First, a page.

Patients with hard-to-treat asthma who use their prescribed preventer medication 'chaotically' have a higher risk of asthma attacks, according to our new research.
Interestingly, it was the ways in which patients under-used or missed their medication – not how much medication they took – that impacted on outcomes.
"We found in patients with severe, difficult-to-treat asthma that 'chaotic' inhaled corticosteroid use was linked with a higher risk of asthma attacks," says Associate Professor Cindy Thamrin, who is leader of the Woolcock’s Airway Physiology and Imaging Group and Respiratory Data Analytics team. "The more irregular the ways in which patients skipped or reduced their medication, the more likely they were to experience asthma attacks within the coming months."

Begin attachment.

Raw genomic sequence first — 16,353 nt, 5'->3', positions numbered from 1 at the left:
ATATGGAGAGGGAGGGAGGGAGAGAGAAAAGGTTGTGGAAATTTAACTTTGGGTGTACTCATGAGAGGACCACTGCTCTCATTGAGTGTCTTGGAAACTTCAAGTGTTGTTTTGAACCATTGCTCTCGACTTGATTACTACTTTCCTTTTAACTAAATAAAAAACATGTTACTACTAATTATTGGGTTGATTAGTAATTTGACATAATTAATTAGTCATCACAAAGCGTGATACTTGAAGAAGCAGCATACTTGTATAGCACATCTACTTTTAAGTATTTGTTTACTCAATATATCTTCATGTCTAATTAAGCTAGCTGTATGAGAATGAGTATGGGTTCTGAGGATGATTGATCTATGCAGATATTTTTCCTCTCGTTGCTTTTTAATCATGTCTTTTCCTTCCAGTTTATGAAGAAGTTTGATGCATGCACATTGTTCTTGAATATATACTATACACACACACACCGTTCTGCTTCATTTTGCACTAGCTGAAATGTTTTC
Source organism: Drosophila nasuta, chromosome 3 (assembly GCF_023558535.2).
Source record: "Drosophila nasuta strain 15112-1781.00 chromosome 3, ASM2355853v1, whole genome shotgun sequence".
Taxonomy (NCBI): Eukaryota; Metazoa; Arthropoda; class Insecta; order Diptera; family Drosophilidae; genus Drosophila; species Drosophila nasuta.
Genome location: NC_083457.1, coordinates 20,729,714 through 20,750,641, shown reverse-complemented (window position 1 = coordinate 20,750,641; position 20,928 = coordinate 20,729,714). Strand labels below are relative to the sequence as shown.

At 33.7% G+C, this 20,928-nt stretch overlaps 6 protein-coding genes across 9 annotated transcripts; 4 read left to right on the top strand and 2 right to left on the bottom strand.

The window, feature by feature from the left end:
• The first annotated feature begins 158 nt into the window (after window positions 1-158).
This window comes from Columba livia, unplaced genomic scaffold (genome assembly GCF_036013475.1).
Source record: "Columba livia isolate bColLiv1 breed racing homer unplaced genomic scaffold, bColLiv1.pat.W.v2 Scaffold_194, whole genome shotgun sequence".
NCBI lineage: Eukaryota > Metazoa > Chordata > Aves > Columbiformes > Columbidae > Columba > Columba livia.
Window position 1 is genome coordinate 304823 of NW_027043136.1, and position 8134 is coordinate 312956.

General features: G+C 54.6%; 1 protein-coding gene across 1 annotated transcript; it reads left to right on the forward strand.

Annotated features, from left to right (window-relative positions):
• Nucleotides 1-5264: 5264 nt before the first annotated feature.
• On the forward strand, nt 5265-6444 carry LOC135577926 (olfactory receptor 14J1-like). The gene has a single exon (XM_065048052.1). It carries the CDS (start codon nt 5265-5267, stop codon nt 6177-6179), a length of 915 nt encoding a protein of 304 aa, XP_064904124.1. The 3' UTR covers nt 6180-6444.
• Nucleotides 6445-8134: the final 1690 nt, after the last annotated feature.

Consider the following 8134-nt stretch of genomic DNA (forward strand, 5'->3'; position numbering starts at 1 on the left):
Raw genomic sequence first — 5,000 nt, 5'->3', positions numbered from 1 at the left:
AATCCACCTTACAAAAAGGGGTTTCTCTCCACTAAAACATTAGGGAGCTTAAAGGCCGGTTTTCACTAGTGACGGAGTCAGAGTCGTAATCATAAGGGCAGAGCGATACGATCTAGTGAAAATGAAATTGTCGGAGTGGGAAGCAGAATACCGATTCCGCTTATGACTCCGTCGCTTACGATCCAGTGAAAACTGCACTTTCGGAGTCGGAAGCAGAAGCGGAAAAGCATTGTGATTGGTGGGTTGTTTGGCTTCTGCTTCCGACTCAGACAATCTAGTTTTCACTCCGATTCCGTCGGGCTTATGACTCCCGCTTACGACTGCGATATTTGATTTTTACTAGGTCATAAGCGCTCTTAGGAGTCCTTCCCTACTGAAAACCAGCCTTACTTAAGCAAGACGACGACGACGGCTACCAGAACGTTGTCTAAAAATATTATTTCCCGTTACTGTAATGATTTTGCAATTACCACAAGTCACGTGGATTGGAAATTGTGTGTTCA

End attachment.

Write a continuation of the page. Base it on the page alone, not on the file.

"In contrast, simply looking at how much medication they took on average, did not relate to asthma outcomes," she says.
The Woolcock's Professor Helen Reddel says, "Low adherence to preventer medication is also a strong contributor to poor control of asthma symptoms. This research allows us to tease out which aspects of medication taking has the most impact, so we can develop strategies targeting specific behaviours."
Professor Reddel added that this research also opens up new ways of looking at regular medication use patterns in other chronic diseases.
The study, a collaboration between the Woolcock Institute of Medical Research in Sydney and the Alfred Hospital in Melbourne, uses data analytics to study patterns in asthma regular inhaler use and adherence. The findings have been published in the prestigious journal Scientific Reports, a Nature journal that is the 6th most cited in the world.